The Conference Board’s Employment Trends Index declined in September. “The US economy is very strong now. Demand for workers is likely to continue growing rapidly in the coming quarters, but with the unemployment rate now at 3.7 percent, recruiters have their work cut out for them. They will have to bring more people off the sidelines faster. In the meantime, businesses will have to squeeze more out of their current workers, either by increasing working hours or raising labor productivity. Labor market tightness varies across occupations and geographies. However, for the nation we expect the unemployment rate to go down to 3.5 percent or even lower in 2019. We also expect labor force participation and productivity to gradually increase, and wages to further accelerate” said Gad Levanon, Chief Economist, North America, at The Conference Board.

 

Hurricane Michael is threatening the Florida Panhandle and Georgia, and will probably dump a lot of rain on the Eastern Seaboard this week.

 

hurricane track

Morning Report: Wage pressures building

Vital Statistics:

Last Change
S&P futures 2872 -8.25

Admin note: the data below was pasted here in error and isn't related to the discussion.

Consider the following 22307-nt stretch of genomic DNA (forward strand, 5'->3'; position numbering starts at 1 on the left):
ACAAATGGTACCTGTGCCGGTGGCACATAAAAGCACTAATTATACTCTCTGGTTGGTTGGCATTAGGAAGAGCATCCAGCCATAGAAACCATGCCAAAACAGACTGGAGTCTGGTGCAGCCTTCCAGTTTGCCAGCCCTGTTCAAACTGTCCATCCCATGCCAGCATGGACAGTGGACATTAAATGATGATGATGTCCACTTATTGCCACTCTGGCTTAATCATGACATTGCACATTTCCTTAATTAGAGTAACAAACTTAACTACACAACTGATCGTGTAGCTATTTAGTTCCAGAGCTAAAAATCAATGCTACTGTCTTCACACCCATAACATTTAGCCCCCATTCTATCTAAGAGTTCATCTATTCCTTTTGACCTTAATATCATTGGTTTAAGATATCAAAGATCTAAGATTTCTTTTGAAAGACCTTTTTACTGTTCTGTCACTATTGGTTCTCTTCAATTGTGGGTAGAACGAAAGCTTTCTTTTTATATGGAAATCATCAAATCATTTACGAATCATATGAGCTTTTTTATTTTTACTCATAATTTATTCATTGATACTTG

Eurostoxx index 373.62 -1.89
Oil (WTI) 67.66 0.12
10 year government bond yield 2.97%
30 year fixed rate mortgage 4.62%

Stocks are lower this morning on trade and weather fears. Bonds and MBS are continuing their post jobs-report sell-off.

Job openings hit a record high in July, hitting 6.9 million, according to the JOLTS survey. Job openings increased in finance and insuring, but fell in retail and government. The quits rate increased to 2.4%, the highest level since 2001.

Small business optimism set a record last month, hitting 108.8 and beating the previous high set in July 1983. The number of businesses saying it is a good time to expand hit a high, and plans for capital expenditures and inventory investment also hit pre-crisis highs. The NFIB index had a discontinuous jump upward starting in late 2016, but that was primarily driven by expectations of hiring and investment. Now the index is being driven higher by actual hiring and investment and that is driving GDP growth. Labor shortages continue to be a problem.

Same store sales continued their recent strength, rising 6.3% last week. All of this points to a strong Q4.